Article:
Christmas for kids, with a bit of anarchy thrown in
A new picture book about the radical reality of Jesus’ birth
When celebrated author and publisher Susannah McFarlane was writing Who? What? Why? How? Christmas, a children’s picture book for Bible Society Australia, she happened to be also writing a group of fairy tales.
“I was struck by God’s sense of symmetry,” says McFarlane, who is Bible Society’s Head of Publishing.
“For me, what finally cracked through was the reality of it.” – Susannah McFarlane
“On the one hand, I’m writing these fairy tales and on the other one I’m writing effectively a non-fiction that many people believe to be a fiction story or fairy tale.”
Author of the EJ12 Girl Hero and EJ Spy School series, McFarlane has been involved with publishing or writing children’s books which have sold more than three million copies in Australia alone. For this successful writer of children’s fiction, who describes herself as “a reluctant convert” to Christianity after failing to disprove Jesus’ resurrection to a friend, it was important to emphasise the reality of the Christmas story.
“I only became a Christian 3½ years ago, so God’s got an amazing sense of humour,” says McFarlane.
“To give a ‘child’ the job of writing the Christmas story book was perfect, spiritually. I’ve still got a lot to learn and I am probably spiritually the target age of the picture book.
“For me, what finally cracked through was the reality of it. So if you’re telling a story, you have to completely break the thing that this is a parable, this is a metaphor.”
The biggest difference from a traditional Christmas book is this one starts with Creation and The Fall, rather than with the virgin Mary being told of her divine baby.
McFarlane started there because she realised that a lot of children in our post-Christian society are not aware of the back story of Christmas. She notes how a family member’s child hadn’t even heard of God.
“So it needed to be a different story. To me, there was no point talking about the birth of a saviour if people don’t understand what we need to be saved from,” she says.
“You need to say why we needed to be saved – otherwise, why is everyone getting so excited about the baby?”
Another way she disrupts the usual format is by introducing four child characters – Josh, Tom, Grace and Abby – whose doubts, questions and misunderstandings intersperse the narrative. For McFarlane, that introduces a bit of anarchy that may appeal to older children and provides a way of answering the reasonable objections of non-Christian adults.
“The four kids each have a different faith position, which may or may not be apparent to people reading it, but I needed to anchor them into something.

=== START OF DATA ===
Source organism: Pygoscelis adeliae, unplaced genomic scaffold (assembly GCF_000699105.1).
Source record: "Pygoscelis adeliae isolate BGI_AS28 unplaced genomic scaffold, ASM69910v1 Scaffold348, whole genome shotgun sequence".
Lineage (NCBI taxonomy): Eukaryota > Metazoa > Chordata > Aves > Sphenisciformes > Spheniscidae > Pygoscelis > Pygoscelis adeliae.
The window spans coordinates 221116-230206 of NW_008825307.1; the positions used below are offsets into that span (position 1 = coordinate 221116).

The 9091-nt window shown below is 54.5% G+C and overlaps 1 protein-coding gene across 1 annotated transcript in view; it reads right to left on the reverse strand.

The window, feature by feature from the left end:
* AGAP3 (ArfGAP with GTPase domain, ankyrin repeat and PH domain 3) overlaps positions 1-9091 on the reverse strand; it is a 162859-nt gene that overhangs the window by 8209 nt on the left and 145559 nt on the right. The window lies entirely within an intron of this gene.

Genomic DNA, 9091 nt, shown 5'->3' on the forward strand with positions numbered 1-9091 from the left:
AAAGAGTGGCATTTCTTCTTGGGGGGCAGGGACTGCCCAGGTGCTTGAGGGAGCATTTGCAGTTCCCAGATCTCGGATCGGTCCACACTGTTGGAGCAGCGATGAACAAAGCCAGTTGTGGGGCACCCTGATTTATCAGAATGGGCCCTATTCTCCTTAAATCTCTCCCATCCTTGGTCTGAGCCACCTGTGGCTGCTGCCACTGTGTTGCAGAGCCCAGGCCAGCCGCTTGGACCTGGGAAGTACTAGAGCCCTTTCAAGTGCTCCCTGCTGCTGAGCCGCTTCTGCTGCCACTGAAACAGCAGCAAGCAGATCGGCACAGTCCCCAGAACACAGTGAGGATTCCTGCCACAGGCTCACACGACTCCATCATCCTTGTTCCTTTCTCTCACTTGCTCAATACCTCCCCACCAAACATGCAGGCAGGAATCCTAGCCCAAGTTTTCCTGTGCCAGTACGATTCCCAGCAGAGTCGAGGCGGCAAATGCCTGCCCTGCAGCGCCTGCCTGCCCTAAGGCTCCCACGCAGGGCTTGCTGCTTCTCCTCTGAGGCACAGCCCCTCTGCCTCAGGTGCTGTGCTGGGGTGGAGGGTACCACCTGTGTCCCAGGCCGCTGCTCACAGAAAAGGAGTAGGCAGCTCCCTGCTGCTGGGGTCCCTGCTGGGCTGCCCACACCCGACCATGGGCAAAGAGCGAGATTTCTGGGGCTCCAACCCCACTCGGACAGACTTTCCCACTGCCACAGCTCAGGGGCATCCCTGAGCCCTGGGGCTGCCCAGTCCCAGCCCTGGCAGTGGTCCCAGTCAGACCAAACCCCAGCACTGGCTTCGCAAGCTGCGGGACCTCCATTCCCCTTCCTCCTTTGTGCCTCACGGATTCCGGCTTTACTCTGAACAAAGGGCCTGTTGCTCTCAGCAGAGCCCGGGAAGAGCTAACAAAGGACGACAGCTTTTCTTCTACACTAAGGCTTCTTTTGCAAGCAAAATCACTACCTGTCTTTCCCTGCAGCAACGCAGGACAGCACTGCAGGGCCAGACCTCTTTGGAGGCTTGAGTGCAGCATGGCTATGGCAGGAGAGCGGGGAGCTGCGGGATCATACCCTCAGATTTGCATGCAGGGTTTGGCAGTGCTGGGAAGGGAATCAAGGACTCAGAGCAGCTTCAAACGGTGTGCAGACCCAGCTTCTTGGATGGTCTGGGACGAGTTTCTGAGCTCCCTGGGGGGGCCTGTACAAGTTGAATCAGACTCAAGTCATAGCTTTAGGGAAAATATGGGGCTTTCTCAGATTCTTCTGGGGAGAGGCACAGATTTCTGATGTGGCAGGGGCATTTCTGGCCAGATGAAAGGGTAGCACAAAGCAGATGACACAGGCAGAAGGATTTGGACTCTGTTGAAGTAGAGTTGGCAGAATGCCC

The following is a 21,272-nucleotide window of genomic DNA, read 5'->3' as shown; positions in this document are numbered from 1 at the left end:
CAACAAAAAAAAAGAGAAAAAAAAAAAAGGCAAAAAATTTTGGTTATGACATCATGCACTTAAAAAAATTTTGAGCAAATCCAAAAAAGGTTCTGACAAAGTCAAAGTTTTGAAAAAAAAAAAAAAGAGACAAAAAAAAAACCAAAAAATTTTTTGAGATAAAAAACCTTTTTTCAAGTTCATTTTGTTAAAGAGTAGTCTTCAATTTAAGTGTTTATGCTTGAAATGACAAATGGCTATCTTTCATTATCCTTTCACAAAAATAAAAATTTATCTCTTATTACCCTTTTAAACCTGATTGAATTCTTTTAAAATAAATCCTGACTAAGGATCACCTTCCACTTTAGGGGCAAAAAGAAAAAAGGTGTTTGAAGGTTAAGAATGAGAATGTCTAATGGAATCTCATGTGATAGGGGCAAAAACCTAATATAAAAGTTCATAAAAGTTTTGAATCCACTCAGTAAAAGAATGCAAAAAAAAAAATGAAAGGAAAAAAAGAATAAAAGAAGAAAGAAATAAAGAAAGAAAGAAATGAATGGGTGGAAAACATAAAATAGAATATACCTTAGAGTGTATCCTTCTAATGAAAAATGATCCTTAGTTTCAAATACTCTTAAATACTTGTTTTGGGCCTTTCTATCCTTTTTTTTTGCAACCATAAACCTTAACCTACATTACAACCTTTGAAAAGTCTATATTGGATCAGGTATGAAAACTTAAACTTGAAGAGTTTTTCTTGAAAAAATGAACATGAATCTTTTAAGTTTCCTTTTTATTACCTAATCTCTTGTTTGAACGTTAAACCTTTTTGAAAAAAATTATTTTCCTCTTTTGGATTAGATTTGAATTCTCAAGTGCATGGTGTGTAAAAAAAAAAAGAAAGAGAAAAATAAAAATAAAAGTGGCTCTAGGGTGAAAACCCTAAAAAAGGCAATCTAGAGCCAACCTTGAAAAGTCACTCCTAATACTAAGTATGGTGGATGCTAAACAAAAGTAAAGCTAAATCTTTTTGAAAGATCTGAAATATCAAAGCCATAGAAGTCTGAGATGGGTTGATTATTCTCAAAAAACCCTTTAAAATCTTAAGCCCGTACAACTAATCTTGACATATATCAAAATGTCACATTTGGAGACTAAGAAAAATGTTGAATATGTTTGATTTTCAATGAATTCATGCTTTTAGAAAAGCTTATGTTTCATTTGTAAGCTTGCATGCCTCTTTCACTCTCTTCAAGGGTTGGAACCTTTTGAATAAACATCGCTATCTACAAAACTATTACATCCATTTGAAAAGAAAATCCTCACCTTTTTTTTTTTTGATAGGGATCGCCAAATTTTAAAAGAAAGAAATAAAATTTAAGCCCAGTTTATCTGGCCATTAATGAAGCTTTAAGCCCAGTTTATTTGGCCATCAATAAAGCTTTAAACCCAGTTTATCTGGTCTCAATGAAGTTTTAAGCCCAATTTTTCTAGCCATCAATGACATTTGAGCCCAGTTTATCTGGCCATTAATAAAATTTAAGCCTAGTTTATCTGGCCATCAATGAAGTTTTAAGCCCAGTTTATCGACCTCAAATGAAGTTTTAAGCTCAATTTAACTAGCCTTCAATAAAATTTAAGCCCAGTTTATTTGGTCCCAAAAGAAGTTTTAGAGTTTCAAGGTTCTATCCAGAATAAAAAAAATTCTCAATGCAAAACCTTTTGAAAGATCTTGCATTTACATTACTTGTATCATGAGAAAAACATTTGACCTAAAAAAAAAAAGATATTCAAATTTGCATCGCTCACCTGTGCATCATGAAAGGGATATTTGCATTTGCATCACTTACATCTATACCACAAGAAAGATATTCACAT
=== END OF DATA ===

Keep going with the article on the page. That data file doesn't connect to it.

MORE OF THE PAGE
“Josh thinks the whole thing is pretty lame, Tom is our doubting Thomas, Grace is a Christian and Abby is three, so she thinks everything is great,” McFarlane says, adding she will develop the four kids’ faith journeys further in the book she is writing for Easter.
Something else that struck McFarlane about traditional Christmas story books was how they gloss over the appearance of the Angel Gabriel to Mary.
“Everyone thinks they know it, everyone can tell it in their sleep – we just gloss over that an angel came to Mary’s house; hold on, if an angel came to your house, it would be the biggest thing that ever happened in your life. And we just gloss over it, as a preamble to something else.”
Who? What? Why? How? Christmas presents Gabriel as an awesome warrior – not the anodyne tinsel figure that sits on top of the Christmas tree. “It was trying to unpack all those words that we use all the time in the Christmas story, to unpack the cliché and pull people up a bit and think if it really was a thing,” she says.
“Jesus is the superhero who saved the world – the others are just pale fictional imitations.” – Susannah McFarlane
Another way she has subverted the conventions of children’s Christmas books is by having the wise men come to visit Jesus years after the shepherds.
“It completely upsets most people’s idea of the nativity scene but, again, it’s the reality of it. It really did happen, so facts matter.”
One metaphor Susannah does allow, in a nod to kids’ tastes, is that of Jesus as superhero.
“Kids relate to that because it’s everywhere at the moment. They know superheroes save people from bad stuff and they’re somehow bigger than us, so to play that kind of conceit into it works. Because Jesus is the superhero who saved the world – the others are just pale fictional imitations.”
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